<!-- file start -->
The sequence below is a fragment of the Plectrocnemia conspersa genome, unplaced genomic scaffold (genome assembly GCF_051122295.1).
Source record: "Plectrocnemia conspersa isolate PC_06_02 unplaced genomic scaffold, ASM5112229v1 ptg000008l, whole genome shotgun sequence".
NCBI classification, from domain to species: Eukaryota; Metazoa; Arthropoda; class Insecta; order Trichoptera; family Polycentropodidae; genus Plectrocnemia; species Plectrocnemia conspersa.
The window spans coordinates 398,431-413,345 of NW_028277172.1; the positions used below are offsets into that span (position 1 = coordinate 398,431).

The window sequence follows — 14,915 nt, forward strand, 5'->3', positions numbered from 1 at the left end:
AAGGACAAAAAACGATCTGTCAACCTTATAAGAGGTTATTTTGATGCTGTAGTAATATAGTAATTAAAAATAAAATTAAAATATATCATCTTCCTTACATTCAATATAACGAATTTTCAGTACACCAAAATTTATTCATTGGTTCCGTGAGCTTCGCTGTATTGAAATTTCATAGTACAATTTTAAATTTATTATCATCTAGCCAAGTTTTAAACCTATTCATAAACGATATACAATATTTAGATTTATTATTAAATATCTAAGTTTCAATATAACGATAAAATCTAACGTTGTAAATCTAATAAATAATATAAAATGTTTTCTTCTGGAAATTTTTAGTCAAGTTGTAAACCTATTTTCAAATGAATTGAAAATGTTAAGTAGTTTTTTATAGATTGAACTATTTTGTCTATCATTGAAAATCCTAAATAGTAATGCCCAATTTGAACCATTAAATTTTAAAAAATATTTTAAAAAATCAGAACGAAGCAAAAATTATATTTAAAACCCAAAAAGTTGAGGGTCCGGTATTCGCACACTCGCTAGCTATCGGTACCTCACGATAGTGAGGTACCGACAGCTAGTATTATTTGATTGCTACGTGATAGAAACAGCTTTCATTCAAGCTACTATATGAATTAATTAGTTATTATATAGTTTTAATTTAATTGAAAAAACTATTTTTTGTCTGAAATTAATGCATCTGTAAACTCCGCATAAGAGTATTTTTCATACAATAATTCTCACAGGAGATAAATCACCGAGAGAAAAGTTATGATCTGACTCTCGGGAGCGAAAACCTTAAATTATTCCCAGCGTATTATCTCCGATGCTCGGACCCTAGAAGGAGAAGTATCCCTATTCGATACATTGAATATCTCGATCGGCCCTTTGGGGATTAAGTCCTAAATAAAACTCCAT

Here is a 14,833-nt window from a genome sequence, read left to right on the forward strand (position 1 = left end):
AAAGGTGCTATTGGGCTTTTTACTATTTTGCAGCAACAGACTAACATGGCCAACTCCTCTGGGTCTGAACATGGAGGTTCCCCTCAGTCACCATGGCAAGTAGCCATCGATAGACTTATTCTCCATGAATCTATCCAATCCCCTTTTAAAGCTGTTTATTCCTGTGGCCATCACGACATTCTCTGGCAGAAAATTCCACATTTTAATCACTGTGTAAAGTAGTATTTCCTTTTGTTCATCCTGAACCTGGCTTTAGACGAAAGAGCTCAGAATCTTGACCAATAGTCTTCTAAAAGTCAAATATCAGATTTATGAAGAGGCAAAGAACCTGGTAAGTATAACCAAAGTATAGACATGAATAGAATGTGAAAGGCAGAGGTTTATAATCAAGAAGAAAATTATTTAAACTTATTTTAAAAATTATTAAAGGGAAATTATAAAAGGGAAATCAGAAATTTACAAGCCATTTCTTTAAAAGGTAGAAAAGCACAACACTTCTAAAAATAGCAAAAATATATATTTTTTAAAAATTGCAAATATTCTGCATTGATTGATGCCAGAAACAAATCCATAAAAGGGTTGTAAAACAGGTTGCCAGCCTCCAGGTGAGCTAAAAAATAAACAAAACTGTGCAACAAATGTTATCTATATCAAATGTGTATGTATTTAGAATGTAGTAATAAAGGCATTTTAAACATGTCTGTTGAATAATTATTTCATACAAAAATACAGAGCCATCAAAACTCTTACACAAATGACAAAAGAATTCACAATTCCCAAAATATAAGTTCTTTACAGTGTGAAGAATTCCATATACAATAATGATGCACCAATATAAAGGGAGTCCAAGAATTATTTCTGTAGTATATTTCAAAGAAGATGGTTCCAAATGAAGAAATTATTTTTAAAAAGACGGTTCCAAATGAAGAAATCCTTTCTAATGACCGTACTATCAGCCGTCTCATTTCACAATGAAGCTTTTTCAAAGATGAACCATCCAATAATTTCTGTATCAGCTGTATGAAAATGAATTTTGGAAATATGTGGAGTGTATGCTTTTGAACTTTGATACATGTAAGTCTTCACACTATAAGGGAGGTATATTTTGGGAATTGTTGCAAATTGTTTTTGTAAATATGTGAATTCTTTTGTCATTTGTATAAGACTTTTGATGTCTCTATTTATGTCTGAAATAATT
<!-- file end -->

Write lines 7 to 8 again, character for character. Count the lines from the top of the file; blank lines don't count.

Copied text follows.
Here is a 14,833-nt window from a genome sequence, read left to right on the forward strand (position 1 = left end):
AAAGGTGCTATTGGGCTTTTTACTATTTTGCAGCAACAGACTAACATGGCCAACTCCTCTGGGTCTGAACATGGAGGTTCCCCTCAGTCACCATGGCAAGTAGCCATCGATAGACTTATTCTCCATGAATCTATCCAATCCCCTTTTAAAGCTGTTTATTCCTGTGGCCATCACGACATTCTCTGGCAGAAAATTCCACATTTTAATCACTGTGTAAAGTAGTATTTCCTTTTGTTCATCCTGAACCTGGCTTTAGACGAAAGAGCTCAGAATCTTGACCAATAGTCTTCTAAAAGTCAAATATCAGATTTATGAAGAGGCAAAGAACCTGGTAAGTATAACCAAAGTATAGACATGAATAGAATGTGAAAGGCAGAGGTTTATAATCAAGAAGAAAATTATTTAAACTTATTTTAAAAATTATTAAAGGGAAATTATAAAAGGGAAATCAGAAATTTACAAGCCATTTCTTTAAAAGGTAGAAAAGCACAACACTTCTAAAAATAGCAAAAATATATATTTTTTAAAAATTGCAAATATTCTGCATTGATTGATGCCAGAAACAAATCCATAAAAGGGTTGTAAAACAGGTTGCCAGCCTCCAGGTGAGCTAAAAAATAAACAAAACTGTGCAACAAATGTTATCTATATCAAATGTGTATGTATTTAGAATGTAGTAATAAAGGCATTTTAAACATGTCTGTTGAATAATTATTTCATACAAAAATACAGAGCCATCAAAACTCTTACACAAATGACAAAAGAATTCACAATTCCCAAAATATAAGTTCTTTACAGTGTGAAGAATTCCATATACAATAATGATGCACCAATATAAAGGGAGTCCAAGAATTATTTCTGTAGTATATTTCAAAGAAGATGGTTCCAAATGAAGAAATTATTTTTAAAAAGACGGTTCCAAATGAAGAAATCCTTTCTAATGACCGTACTATCAGCCGTCTCATTTCACAATGAAGCTTTTTCAAAGATGAACCATCCAATAATTTCTGTATCAGCTGTATGAAAATGAATTTTGGAAATATGTGGAGTGTATGCTTTTGAACTTTGATACATGTAAGTCTTCACACTATAAGGGAGGTATATTTTGGGAATTGTTGCAAATTGTTTTTGTAAATATGTGAATTCTTTTGTCATTTGTATAAGACTTTTGATGTCTCTATTTATGTCTGAAATAATT